So you’ve been doing the hard work, creating blog content on your estate agency’s website and getting a decent amount of readers. Hopefully you read my estate agent blog post guide, which explains how to create & structure your blog to optimise your estate agency’s blog posts to get more readers.
But what now… How do you turn those readers into leads?
It’s nice that your well written blog that may have had hours of research ploughed in is getting attention. But the bottom line is are you seeing a return on that effort.
You want leads that will result in you selling or letting out more properties from your articles.
Below are my top tips to convert your blog posts into a critical component of your estate agency’s marketing to get leads.
1. Call To Action Buttons (CTA)
In your blog, ensure you’re using CTA buttons for your potential leads to utilise.
These are bold buttons that nudge the seller or landlord in the direction of signing up to your business or providing their contact details for follow up.
The buttons should be titled accordingly.
On our pages trying to entice you lovely agents to sign up with Rentround to get leads, our button is rather clever named “Get Leads”
So amply named buttons such as “Save Money”, “Sell Your Property Quickly” or “Find a Tenant” would relate to your readers and entice them to going through your sales/lead process.
2. Sign up for the “exclusive bits”
Your blog has got the attention of the reader and hopefully they’re enjoying your amazing tips or advice.
But what’s this as they scroll through your 20 tips on how to find the best estate agent… They need to register to see your amazing last 5 tips?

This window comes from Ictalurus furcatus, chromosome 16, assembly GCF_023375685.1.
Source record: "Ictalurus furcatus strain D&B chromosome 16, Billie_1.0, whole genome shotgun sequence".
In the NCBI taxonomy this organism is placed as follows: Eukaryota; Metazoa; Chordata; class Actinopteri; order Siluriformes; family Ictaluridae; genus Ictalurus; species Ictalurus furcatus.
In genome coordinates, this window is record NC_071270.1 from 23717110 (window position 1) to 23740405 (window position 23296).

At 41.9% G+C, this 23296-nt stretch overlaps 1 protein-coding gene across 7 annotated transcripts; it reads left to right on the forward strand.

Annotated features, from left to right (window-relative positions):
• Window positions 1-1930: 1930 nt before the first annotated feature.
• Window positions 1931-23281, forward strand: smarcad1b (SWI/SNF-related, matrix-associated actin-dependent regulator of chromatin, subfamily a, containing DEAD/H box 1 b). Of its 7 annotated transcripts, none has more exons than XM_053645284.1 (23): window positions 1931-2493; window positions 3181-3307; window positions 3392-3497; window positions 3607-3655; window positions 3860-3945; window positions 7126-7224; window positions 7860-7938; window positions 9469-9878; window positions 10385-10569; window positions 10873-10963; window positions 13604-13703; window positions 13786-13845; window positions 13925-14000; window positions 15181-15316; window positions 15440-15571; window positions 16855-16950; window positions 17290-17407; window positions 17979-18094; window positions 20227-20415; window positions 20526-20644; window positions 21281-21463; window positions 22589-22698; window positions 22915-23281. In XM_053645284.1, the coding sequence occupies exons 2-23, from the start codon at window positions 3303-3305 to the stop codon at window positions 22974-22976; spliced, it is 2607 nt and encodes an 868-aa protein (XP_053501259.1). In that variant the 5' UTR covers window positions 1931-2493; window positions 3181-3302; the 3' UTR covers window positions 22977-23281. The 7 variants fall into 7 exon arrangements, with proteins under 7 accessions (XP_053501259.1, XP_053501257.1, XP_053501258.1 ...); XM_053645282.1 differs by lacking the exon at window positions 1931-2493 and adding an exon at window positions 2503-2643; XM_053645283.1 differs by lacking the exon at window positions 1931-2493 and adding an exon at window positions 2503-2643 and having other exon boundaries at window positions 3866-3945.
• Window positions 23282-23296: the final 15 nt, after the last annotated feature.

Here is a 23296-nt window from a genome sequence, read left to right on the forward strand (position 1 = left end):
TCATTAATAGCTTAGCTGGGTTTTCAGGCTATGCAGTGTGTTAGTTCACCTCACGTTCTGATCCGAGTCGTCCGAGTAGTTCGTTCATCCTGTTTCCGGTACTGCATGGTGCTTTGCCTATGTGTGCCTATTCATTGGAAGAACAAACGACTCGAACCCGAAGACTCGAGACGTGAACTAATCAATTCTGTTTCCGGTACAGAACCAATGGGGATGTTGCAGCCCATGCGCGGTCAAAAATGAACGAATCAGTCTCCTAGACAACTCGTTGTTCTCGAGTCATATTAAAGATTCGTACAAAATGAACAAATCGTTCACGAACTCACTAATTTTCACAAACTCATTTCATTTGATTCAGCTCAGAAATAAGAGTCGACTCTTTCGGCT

We’ve all been on the receiving end of this, either we say screw this, I’m leaving the page, or rather happily sign up and enjoy the rest of the post.
Including exclusive content within a blog post is a great way to get lead details.
If they’ve read to the bottom of the article, they no doubt are enjoying it. So having the remainder of the article behind closed doors, only available to readers who leave their details is a great way to capture potential leads.
3. Promote your service in the post
A cheeky plug here and there in your post is a good tactic to get landlords & sellers to buy into your service.
For example, you’ve created an article about how to find tenants quickly, obviously an attractive article for landlords with a vacant property.
In the article somewhere, stating your stats on how fast you are at getting tenants or how you can get a landlord’s property loaded up on Zoopla within 24 hours, that’s a good way to start getting them signed up to your agency.
Don’t over do it though. Going on and on about your agency’s best points can undervalue your blog post, then you’ll quickly lose credibility.